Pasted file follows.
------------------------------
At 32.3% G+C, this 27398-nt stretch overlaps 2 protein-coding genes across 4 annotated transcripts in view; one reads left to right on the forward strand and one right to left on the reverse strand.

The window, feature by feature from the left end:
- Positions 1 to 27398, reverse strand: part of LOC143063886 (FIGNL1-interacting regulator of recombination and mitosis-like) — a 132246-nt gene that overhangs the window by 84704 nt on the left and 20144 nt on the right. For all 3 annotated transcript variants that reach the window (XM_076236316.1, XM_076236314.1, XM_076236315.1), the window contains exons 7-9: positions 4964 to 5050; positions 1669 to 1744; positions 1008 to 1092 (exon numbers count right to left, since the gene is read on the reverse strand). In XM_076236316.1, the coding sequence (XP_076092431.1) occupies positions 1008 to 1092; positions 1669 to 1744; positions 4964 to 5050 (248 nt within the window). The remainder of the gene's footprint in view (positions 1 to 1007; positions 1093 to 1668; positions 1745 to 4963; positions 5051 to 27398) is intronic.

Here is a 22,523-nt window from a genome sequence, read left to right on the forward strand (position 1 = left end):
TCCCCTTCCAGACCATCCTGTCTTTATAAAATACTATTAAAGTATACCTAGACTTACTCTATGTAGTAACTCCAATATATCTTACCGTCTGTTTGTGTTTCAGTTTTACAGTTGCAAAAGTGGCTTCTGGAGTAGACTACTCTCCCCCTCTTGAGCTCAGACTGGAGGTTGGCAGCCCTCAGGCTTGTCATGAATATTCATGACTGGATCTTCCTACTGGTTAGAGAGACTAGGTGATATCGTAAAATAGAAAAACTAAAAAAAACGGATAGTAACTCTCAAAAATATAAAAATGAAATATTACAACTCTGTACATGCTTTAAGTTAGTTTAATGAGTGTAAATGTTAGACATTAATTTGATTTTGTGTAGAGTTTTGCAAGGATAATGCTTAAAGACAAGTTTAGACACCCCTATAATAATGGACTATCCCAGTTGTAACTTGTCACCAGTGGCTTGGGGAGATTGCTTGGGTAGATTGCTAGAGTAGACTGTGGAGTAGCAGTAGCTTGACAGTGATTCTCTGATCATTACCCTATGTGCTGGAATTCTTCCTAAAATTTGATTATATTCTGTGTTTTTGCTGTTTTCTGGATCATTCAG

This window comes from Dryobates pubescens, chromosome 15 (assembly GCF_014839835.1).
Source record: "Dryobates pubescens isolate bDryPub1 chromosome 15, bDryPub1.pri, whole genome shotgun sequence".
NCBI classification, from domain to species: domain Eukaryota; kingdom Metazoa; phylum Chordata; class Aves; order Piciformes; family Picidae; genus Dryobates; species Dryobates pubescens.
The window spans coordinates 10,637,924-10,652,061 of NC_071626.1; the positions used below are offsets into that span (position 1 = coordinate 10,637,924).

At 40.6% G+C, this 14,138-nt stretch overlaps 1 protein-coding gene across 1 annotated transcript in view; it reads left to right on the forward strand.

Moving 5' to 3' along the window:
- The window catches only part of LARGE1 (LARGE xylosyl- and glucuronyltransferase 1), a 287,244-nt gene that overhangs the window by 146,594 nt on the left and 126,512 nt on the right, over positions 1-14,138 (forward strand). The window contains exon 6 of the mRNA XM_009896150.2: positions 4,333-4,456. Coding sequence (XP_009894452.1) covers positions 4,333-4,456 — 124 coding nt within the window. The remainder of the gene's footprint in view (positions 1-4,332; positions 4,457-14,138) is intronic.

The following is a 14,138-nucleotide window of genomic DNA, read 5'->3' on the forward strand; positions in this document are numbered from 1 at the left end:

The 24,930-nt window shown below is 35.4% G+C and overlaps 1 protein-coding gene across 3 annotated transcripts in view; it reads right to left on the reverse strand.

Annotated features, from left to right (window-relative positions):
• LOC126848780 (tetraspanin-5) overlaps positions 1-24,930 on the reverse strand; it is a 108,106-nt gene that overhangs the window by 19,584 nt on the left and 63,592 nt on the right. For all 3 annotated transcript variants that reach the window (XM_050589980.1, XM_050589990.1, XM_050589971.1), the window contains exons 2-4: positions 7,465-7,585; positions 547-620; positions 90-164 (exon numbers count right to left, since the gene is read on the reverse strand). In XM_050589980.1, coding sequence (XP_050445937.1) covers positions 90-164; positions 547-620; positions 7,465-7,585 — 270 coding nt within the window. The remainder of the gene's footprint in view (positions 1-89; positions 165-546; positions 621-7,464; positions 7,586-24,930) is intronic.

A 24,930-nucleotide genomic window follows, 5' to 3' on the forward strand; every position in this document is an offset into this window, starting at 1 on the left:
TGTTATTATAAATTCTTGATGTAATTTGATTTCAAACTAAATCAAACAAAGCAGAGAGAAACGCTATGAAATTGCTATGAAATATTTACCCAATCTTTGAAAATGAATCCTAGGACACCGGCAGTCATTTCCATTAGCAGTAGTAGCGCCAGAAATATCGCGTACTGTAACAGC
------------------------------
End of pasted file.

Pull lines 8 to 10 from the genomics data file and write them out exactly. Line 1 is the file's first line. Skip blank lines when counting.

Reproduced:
NCBI classification, from domain to species: domain Eukaryota; kingdom Metazoa; phylum Chordata; class Aves; order Piciformes; family Picidae; genus Dryobates; species Dryobates pubescens.
The window spans coordinates 10,637,924-10,652,061 of NC_071626.1; the positions used below are offsets into that span (position 1 = coordinate 10,637,924).

At 40.6% G+C, this 14,138-nt stretch overlaps 1 protein-coding gene across 1 annotated transcript in view; it reads left to right on the forward strand.